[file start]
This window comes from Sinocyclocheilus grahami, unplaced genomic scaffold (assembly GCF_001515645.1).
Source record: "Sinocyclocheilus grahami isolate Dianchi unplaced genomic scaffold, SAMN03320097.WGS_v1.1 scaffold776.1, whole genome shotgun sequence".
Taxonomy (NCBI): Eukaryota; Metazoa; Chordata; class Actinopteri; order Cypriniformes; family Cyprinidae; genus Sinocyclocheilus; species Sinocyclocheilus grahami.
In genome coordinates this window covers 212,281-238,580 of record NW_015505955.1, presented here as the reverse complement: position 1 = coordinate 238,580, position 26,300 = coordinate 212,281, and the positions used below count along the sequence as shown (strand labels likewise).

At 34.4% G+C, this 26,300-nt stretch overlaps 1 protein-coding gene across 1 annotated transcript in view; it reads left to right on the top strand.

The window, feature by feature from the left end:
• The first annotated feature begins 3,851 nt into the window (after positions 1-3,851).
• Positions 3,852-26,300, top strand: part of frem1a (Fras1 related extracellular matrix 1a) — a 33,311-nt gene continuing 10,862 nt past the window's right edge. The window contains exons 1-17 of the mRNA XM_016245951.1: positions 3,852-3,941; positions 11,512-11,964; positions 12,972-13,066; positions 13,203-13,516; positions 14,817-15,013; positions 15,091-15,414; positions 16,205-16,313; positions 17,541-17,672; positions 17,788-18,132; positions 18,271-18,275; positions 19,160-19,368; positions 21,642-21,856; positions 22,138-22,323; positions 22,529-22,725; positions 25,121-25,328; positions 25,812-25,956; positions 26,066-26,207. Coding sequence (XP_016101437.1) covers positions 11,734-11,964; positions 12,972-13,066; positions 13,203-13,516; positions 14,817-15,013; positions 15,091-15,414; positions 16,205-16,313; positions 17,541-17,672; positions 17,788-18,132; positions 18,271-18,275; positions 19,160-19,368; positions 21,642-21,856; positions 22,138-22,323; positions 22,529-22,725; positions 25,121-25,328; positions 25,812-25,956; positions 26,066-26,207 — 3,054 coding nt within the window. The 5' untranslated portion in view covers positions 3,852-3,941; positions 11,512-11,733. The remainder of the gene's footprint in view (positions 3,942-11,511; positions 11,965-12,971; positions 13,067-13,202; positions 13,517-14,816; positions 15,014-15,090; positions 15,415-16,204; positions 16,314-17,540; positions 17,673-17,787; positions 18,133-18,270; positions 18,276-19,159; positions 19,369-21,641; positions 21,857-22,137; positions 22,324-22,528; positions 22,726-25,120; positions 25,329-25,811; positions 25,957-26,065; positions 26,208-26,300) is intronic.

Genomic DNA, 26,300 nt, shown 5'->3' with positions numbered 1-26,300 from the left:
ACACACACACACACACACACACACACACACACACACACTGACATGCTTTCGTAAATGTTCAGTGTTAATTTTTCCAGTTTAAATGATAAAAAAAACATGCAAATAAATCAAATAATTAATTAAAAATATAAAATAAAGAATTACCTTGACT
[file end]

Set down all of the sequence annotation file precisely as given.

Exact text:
This window comes from Sinocyclocheilus grahami, unplaced genomic scaffold (assembly GCF_001515645.1).
Source record: "Sinocyclocheilus grahami isolate Dianchi unplaced genomic scaffold, SAMN03320097.WGS_v1.1 scaffold776.1, whole genome shotgun sequence".
Taxonomy (NCBI): Eukaryota; Metazoa; Chordata; class Actinopteri; order Cypriniformes; family Cyprinidae; genus Sinocyclocheilus; species Sinocyclocheilus grahami.
In genome coordinates this window covers 212,281-238,580 of record NW_015505955.1, presented here as the reverse complement: position 1 = coordinate 238,580, position 26,300 = coordinate 212,281, and the positions used below count along the sequence as shown (strand labels likewise).

At 34.4% G+C, this 26,300-nt stretch overlaps 1 protein-coding gene across 1 annotated transcript in view; it reads left to right on the top strand.

The window, feature by feature from the left end:
• The first annotated feature begins 3,851 nt into the window (after positions 1-3,851).
• Positions 3,852-26,300, top strand: part of frem1a (Fras1 related extracellular matrix 1a) — a 33,311-nt gene continuing 10,862 nt past the window's right edge. The window contains exons 1-17 of the mRNA XM_016245951.1: positions 3,852-3,941; positions 11,512-11,964; positions 12,972-13,066; positions 13,203-13,516; positions 14,817-15,013; positions 15,091-15,414; positions 16,205-16,313; positions 17,541-17,672; positions 17,788-18,132; positions 18,271-18,275; positions 19,160-19,368; positions 21,642-21,856; positions 22,138-22,323; positions 22,529-22,725; positions 25,121-25,328; positions 25,812-25,956; positions 26,066-26,207. Coding sequence (XP_016101437.1) covers positions 11,734-11,964; positions 12,972-13,066; positions 13,203-13,516; positions 14,817-15,013; positions 15,091-15,414; positions 16,205-16,313; positions 17,541-17,672; positions 17,788-18,132; positions 18,271-18,275; positions 19,160-19,368; positions 21,642-21,856; positions 22,138-22,323; positions 22,529-22,725; positions 25,121-25,328; positions 25,812-25,956; positions 26,066-26,207 — 3,054 coding nt within the window. The 5' untranslated portion in view covers positions 3,852-3,941; positions 11,512-11,733. The remainder of the gene's footprint in view (positions 3,942-11,511; positions 11,965-12,971; positions 13,067-13,202; positions 13,517-14,816; positions 15,014-15,090; positions 15,415-16,204; positions 16,314-17,540; positions 17,673-17,787; positions 18,133-18,270; positions 18,276-19,159; positions 19,369-21,641; positions 21,857-22,137; positions 22,324-22,528; positions 22,726-25,120; positions 25,329-25,811; positions 25,957-26,065; positions 26,208-26,300) is intronic.

Genomic DNA, 26,300 nt, shown 5'->3' with positions numbered 1-26,300 from the left:
ACACACACACACACACACACACACACACACACACACACTGACATGCTTTCGTAAATGTTCAGTGTTAATTTTTCCAGTTTAAATGATAAAAAAAACATGCAAATAAATCAAATAATTAATTAAAAATATAAAATAAAGAATTACCTTGACT